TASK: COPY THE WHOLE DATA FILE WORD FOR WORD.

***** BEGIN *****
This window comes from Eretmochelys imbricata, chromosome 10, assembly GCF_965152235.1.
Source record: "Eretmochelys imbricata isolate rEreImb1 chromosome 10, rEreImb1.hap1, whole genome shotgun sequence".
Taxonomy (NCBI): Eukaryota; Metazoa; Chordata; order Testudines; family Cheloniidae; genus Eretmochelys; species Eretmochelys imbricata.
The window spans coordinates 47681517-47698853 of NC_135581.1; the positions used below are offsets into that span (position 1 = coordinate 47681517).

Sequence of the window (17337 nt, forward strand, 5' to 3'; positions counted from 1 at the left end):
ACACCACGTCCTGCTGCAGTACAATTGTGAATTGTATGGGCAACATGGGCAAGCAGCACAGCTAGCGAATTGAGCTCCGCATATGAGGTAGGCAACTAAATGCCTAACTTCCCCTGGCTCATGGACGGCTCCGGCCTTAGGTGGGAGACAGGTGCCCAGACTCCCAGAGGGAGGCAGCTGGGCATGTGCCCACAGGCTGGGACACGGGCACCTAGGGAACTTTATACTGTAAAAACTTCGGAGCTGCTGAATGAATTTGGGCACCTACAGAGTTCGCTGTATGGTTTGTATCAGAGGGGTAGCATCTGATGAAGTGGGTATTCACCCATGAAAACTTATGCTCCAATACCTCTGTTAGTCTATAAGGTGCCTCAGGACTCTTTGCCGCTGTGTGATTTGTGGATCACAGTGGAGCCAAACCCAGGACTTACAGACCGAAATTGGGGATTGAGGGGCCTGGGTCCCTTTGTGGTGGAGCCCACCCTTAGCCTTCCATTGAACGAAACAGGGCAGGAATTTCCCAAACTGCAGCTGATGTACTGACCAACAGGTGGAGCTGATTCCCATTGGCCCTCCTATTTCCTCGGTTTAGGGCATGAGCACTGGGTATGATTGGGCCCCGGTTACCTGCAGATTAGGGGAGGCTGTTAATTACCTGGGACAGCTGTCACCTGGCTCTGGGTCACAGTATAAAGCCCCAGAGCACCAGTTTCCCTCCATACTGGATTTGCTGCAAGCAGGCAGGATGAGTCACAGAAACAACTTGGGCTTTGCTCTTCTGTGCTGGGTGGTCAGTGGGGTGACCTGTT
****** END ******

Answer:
This window comes from Eretmochelys imbricata, chromosome 10, assembly GCF_965152235.1.
Source record: "Eretmochelys imbricata isolate rEreImb1 chromosome 10, rEreImb1.hap1, whole genome shotgun sequence".
Taxonomy (NCBI): Eukaryota; Metazoa; Chordata; order Testudines; family Cheloniidae; genus Eretmochelys; species Eretmochelys imbricata.
The window spans coordinates 47681517-47698853 of NC_135581.1; the positions used below are offsets into that span (position 1 = coordinate 47681517).

Sequence of the window (17337 nt, forward strand, 5' to 3'; positions counted from 1 at the left end):
ACACCACGTCCTGCTGCAGTACAATTGTGAATTGTATGGGCAACATGGGCAAGCAGCACAGCTAGCGAATTGAGCTCCGCATATGAGGTAGGCAACTAAATGCCTAACTTCCCCTGGCTCATGGACGGCTCCGGCCTTAGGTGGGAGACAGGTGCCCAGACTCCCAGAGGGAGGCAGCTGGGCATGTGCCCACAGGCTGGGACACGGGCACCTAGGGAACTTTATACTGTAAAAACTTCGGAGCTGCTGAATGAATTTGGGCACCTACAGAGTTCGCTGTATGGTTTGTATCAGAGGGGTAGCATCTGATGAAGTGGGTATTCACCCATGAAAACTTATGCTCCAATACCTCTGTTAGTCTATAAGGTGCCTCAGGACTCTTTGCCGCTGTGTGATTTGTGGATCACAGTGGAGCCAAACCCAGGACTTACAGACCGAAATTGGGGATTGAGGGGCCTGGGTCCCTTTGTGGTGGAGCCCACCCTTAGCCTTCCATTGAACGAAACAGGGCAGGAATTTCCCAAACTGCAGCTGATGTACTGACCAACAGGTGGAGCTGATTCCCATTGGCCCTCCTATTTCCTCGGTTTAGGGCATGAGCACTGGGTATGATTGGGCCCCGGTTACCTGCAGATTAGGGGAGGCTGTTAATTACCTGGGACAGCTGTCACCTGGCTCTGGGTCACAGTATAAAGCCCCAGAGCACCAGTTTCCCTCCATACTGGATTTGCTGCAAGCAGGCAGGATGAGTCACAGAAACAACTTGGGCTTTGCTCTTCTGTGCTGGGTGGTCAGTGGGGTGACCTGTT